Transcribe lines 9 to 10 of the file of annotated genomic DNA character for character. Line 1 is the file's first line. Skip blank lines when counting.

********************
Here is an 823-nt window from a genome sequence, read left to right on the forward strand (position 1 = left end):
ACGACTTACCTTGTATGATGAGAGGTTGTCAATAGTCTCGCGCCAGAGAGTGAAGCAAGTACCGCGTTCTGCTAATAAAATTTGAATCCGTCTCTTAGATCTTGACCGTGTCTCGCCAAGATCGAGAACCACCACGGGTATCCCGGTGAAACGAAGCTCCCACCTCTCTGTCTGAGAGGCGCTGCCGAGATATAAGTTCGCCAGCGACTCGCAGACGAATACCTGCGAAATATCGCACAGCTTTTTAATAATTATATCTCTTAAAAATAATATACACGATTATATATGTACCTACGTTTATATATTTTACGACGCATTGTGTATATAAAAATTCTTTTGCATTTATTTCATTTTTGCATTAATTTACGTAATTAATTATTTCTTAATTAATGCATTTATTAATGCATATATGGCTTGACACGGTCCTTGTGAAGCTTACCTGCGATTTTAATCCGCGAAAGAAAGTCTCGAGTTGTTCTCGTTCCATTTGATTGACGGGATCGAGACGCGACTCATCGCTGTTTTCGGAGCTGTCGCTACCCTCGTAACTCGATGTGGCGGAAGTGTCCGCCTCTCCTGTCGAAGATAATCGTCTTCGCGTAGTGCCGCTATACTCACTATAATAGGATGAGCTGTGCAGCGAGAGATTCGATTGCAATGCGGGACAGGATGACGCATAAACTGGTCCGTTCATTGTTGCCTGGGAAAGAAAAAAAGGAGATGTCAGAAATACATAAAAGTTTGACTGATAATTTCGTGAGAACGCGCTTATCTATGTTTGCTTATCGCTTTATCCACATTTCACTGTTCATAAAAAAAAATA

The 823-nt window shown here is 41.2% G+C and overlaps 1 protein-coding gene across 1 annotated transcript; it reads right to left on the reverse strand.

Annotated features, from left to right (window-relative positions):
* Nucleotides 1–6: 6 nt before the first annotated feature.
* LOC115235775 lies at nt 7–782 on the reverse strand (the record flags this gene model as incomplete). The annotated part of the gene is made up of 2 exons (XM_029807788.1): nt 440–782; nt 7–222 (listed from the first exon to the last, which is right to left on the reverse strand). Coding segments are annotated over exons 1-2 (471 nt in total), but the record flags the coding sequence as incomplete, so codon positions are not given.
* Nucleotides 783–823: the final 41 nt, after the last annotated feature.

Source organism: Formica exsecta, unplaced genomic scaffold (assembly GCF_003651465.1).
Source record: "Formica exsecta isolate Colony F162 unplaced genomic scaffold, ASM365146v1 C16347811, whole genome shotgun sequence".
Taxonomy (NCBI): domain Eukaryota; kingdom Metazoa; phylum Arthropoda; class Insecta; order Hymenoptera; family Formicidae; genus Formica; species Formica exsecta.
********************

Source record: "Formica exsecta isolate Colony F162 unplaced genomic scaffold, ASM365146v1 C16347811, whole genome shotgun sequence".
Taxonomy (NCBI): domain Eukaryota; kingdom Metazoa; phylum Arthropoda; class Insecta; order Hymenoptera; family Formicidae; genus Formica; species Formica exsecta.